I began thinking about this book during the fall of 2008. In the year since the quant crisis, the U.S. economy had entered a death spiral, with century-old investment banks like Bear Stearns and Lehman Brothers imploding as markets collapsed. Like many other people, I was captivated by the news of the meltdown. I read about it obsessively. One thing in particular about the coverage jumped out at me. In article after article, I came across the legions of quants: physicists and mathematicians who had come to Wall Street and changed it forever. The implication was clear: physicists on Wall Street were responsible for the collapse. Like Icarus, they had flown too high and fallen. Their waxen wings were “complex mathematical models” imported from physics — tools that promised unlimited wealth in the halls of academia, but that melted when faced with the real-life vicissitudes of Wall Street. Now we were all paying the price.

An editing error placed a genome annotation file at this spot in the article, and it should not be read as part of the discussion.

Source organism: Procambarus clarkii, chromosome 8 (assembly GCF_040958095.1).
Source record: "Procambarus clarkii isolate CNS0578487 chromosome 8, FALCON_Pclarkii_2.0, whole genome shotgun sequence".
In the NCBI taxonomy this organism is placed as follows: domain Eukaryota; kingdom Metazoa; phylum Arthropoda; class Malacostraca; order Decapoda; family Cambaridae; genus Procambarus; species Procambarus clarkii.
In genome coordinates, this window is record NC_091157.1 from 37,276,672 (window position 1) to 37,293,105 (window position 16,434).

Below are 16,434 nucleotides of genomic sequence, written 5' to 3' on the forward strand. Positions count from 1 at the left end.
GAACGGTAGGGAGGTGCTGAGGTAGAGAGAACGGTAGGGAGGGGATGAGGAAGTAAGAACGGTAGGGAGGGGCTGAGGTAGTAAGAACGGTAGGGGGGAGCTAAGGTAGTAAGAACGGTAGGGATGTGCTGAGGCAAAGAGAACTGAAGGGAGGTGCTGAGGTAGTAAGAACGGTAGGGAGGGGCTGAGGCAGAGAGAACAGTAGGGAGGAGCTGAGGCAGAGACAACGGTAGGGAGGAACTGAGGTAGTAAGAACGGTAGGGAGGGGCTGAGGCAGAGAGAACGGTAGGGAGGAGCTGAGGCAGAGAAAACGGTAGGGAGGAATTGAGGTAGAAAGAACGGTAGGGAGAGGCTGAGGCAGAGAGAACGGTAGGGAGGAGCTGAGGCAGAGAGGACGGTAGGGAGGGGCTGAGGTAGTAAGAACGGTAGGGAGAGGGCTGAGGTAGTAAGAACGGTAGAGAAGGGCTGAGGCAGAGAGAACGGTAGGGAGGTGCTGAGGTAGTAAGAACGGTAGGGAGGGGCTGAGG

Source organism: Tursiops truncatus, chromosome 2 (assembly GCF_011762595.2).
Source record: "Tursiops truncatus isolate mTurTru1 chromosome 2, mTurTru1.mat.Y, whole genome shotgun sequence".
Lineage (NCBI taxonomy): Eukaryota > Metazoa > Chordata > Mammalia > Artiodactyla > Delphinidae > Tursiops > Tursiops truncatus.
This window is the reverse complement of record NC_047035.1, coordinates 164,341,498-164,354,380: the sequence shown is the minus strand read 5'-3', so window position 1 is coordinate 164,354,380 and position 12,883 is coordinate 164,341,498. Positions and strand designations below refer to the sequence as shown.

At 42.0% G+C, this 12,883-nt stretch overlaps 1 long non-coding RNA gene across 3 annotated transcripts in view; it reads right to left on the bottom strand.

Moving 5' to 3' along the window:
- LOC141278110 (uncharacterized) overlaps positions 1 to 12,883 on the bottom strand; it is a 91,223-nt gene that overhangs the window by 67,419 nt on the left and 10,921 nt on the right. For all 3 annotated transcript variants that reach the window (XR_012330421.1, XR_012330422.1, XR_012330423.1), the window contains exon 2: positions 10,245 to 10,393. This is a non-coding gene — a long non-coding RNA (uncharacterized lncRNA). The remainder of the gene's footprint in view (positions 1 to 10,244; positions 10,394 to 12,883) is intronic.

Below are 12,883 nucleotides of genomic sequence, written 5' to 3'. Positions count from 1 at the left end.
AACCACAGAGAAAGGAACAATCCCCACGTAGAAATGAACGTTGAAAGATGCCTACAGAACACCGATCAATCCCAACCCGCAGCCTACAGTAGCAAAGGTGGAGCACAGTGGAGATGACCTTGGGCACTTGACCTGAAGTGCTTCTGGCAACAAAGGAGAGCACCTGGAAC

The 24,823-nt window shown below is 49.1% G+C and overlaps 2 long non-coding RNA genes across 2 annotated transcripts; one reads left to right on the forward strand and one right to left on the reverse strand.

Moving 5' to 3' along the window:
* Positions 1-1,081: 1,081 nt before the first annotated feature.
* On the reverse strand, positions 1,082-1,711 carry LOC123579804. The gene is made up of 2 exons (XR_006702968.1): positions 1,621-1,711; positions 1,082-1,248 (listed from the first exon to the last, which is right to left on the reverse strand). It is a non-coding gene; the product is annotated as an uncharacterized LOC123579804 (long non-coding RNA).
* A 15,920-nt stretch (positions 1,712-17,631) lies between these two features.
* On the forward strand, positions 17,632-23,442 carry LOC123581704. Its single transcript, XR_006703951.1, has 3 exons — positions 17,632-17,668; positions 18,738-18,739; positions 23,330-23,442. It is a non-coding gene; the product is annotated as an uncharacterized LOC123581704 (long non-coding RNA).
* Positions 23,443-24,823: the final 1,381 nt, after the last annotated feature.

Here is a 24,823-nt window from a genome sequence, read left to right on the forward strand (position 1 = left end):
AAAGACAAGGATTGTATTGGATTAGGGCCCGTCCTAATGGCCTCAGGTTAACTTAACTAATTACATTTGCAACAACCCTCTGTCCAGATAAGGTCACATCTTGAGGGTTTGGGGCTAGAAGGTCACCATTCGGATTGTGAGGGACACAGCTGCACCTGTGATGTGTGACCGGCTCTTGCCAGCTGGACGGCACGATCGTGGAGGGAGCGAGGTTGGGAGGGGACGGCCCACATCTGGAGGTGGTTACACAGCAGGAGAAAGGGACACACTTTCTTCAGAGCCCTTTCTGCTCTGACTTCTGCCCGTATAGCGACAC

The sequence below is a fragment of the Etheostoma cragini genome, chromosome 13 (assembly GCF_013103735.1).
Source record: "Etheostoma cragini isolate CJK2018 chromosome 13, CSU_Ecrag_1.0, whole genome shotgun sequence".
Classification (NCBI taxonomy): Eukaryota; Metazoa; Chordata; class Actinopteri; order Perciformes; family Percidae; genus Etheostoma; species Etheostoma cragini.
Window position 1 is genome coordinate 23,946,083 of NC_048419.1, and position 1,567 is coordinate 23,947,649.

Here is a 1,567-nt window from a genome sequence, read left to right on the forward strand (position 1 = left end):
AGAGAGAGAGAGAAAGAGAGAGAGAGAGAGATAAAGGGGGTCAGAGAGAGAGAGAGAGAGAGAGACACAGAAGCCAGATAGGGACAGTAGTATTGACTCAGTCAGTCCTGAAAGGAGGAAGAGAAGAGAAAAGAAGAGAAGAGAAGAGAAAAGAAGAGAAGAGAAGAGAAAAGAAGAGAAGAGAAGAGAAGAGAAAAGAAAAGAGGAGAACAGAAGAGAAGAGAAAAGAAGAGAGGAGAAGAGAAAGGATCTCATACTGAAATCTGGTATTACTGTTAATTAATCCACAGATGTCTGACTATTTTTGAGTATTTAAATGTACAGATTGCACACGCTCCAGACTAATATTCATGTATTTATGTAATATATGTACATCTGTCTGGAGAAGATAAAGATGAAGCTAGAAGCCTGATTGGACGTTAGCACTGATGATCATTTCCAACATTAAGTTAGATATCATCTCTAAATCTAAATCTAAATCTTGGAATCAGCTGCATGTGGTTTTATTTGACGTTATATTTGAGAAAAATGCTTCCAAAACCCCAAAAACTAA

I was just finishing a PhD in physics and mathematics at the time, and so the idea that physicists were behind the meltdown was especially shocking to me. Sure, I knew people from high school and college who had majored in physics or math and had then gone on to become investment bankers. I had even heard stories of graduate students who had been lured away from academia by the promise of untold riches on Wall Street. But I also knew bankers who had majored in philosophy and English. I suppose I assumed that physics and math majors were appealing to investment banks because they were good with logic and numbers. I never dreamed that physicists were of particular interest because they knew some physics.